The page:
Asparas, the angels of DunhuangThere are more than 4500 apsara figures in the Dunhuang caves, distributed in more than 270 of the remaining 492 caves. These figures are one of the most unique and distinctive elements of Dunhuang art.

"All ancient civilizations of the world have their own flying deities. The Greeks have cherubims, their angels with wings. India has winged angels with halos, surrounded by floating clouds. The Chinese have yuren with feathers growing out of their arms." (Duan Wenjie, Dunhuang Art)

The Dunhuang style of flying figures, called apsaras or feitian, originated in India. Early figures in caves to the west of Dunhuang were depicted with round faces, handsome eyes and short, stout bodies. Following the Indian style, they were represented in the nude with a big Persian scarf wound around them.

After these figures reached Dunhuang, they merged with the symbolism of Chinese flying yuren. By the Northern Wei period (434–539 CE), apsaras had plump faces, long eyebrows, slit eyes, hair tied in a top knot and the upper torso covered by a big scarf over the shoulders. These became the distinctive apsaras of Dunhuang.

The apsaras from the Northern Wei period (434–539 CE) have a bold, abstract quality that should not be taken for lack of sophistication. In fact many people find these figures the most striking of all the asparas at Dunhuang. Many of them resemble the work of socialist mural painters of the 1920's and 30's Mexico and the United States.

The Northern Wei ruling elite were nomadic warriors from north of China. They established their rule over north China and dominated the Silk Road routes. They were also devoutly Buddhist. This combination meant that the Northern Wei had a keen eye towards the western trade routes and influences from India. At the same time, the Northern Wei adopted Chinese practices with great urgency, even requiring its people to adopt Chinese names. (Gernet 193)

Most of the asparas of this period are clearly male, with musculature defined in wide, heavy strokes. There is an intensity of color and a palette to these images that is very striking. The viewer has the sense that the mineral pigments are still wet, still raw after nearly 1500 years.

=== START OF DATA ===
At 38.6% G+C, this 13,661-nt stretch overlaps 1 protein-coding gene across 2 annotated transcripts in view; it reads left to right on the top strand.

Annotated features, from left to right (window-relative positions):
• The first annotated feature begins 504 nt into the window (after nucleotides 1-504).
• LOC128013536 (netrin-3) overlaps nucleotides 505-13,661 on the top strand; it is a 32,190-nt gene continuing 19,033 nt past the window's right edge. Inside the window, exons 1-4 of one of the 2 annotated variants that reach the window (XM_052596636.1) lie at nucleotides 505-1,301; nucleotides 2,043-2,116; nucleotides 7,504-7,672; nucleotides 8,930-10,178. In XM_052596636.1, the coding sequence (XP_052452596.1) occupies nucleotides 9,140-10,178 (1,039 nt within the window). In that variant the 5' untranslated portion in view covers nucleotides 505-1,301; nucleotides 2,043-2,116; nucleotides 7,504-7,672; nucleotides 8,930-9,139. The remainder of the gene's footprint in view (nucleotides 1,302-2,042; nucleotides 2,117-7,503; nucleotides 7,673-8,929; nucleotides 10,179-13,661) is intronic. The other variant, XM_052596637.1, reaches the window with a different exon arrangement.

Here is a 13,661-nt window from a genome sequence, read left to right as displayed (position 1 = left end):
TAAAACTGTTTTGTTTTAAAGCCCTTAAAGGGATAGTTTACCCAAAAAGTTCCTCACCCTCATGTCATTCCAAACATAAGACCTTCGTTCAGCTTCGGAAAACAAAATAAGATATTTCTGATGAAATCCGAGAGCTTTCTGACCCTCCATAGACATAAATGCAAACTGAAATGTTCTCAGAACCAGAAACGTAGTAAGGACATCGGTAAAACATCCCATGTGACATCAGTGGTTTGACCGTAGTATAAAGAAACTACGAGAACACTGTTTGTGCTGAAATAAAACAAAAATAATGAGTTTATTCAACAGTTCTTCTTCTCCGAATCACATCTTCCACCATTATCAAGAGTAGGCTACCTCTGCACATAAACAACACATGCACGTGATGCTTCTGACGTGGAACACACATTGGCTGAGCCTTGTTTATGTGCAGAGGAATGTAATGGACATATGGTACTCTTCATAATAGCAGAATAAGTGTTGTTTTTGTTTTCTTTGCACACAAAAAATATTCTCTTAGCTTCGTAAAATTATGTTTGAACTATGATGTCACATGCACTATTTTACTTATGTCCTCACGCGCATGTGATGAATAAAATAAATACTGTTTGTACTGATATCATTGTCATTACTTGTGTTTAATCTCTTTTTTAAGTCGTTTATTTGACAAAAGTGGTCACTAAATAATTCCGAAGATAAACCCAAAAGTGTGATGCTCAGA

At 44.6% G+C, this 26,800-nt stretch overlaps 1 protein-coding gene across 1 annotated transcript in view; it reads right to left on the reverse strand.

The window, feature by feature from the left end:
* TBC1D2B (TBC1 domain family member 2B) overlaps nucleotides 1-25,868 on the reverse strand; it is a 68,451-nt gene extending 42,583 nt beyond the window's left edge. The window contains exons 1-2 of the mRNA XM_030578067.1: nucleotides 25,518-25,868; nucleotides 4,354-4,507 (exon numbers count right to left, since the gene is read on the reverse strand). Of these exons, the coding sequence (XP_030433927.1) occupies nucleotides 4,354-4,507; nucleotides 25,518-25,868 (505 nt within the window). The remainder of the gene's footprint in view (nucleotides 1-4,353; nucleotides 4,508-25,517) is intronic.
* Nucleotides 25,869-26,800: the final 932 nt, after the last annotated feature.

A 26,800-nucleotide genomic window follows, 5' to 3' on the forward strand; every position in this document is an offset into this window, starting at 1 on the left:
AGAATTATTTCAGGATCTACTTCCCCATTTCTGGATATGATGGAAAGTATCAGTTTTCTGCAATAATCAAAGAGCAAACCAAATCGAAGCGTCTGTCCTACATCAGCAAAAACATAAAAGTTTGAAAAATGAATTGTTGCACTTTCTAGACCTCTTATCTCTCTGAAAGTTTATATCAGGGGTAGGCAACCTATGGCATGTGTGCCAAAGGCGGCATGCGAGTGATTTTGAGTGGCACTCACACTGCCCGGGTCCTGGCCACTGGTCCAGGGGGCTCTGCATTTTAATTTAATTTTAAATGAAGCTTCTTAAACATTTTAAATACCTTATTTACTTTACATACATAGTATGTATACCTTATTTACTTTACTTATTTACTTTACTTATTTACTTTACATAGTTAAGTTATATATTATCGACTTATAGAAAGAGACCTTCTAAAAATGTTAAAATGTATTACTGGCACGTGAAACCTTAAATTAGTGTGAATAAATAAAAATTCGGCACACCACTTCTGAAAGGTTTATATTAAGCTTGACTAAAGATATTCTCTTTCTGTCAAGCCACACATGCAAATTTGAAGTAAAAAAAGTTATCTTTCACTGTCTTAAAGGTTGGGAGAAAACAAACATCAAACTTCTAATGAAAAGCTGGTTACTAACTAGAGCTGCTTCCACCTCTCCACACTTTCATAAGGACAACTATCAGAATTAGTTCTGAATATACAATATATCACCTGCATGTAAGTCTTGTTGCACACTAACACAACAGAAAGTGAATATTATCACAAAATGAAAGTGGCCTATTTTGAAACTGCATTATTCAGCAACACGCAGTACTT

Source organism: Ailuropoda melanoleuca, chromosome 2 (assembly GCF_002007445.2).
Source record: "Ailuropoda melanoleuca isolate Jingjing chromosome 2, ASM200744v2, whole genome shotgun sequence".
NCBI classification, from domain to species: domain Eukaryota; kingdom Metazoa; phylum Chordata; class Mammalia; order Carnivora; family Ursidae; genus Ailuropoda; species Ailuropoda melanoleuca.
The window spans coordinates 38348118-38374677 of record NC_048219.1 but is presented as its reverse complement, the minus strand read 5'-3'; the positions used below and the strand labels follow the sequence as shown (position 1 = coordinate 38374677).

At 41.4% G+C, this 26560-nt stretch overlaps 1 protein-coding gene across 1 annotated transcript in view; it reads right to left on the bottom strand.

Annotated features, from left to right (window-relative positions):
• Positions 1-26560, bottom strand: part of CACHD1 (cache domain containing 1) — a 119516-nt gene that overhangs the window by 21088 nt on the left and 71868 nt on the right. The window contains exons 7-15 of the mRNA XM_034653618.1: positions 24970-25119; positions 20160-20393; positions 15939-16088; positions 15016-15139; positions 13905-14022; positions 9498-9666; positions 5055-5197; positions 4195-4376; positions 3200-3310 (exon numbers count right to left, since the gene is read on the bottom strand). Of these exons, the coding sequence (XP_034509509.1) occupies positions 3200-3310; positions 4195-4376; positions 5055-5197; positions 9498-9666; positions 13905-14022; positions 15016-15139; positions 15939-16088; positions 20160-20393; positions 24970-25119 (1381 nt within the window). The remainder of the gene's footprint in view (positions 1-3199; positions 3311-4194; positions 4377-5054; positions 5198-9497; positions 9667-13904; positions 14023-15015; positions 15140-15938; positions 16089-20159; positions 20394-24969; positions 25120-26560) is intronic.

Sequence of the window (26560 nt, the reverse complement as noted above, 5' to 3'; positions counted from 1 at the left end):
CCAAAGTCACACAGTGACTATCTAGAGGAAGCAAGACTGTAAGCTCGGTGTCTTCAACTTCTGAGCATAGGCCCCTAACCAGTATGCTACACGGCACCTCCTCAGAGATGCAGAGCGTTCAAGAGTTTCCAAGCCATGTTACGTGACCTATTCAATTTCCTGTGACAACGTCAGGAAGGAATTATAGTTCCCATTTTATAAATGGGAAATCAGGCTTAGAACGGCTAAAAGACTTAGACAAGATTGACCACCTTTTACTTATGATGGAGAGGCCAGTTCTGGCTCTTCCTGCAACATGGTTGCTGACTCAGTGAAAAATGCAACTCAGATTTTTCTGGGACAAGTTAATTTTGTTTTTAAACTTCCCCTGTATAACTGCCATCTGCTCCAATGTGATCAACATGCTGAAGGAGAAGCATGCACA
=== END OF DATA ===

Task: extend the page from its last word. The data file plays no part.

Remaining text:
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The Sui and early T'ang emperors (581-755 CE) were obsessed with apsaras. They constructed mechanical devices in their palaces so apsaras could raise curtains, recreating the Buddhist paradise. During this period the art of apsaras at Dunhuang reached its zenith. It is also the period of China's greatest control of and involvement in the Silk Road trade, which funneled through Dunhuang. Early Tang era caves depict apsaras in large numbers and in a variety of postures and moods. Many were equipped as heavenly musicians or as dancers.

The features of the early Tang apsaras became more refined and more Chinese. The figurature is lighter and the drapery more subtle, but the color intensity remains. Also the gender of the figures have become less clearly identifiable.

A Traveler's Sketchbook
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The apsaras of the middle Tang dynasty(755-845 CE) neither had wings nor rode on the clouds, but they flew gently and danced in a carefree manner by means of a long scarf described by the famous Chinese poet, Li Bai:

"Lotus in their delicate hands,
Behind the deities and fly high,
Like lightning their colour'd bands
Rising up and floating in the sky."

(Duan Wenjie, Dunhuang Art)

The trends of feminization and refinement of the apsaras continued in the middle Tang. The apsaras became increasingly finely detailed, but detail came at the cost of color. Clearly the use of color in this period has changed radically since the Northern Wei period.

These images of apsaras are all reproduced from a series of postcards acquired at one of the many merchants stalls outside of the grottoes. Publishing information unavailable.
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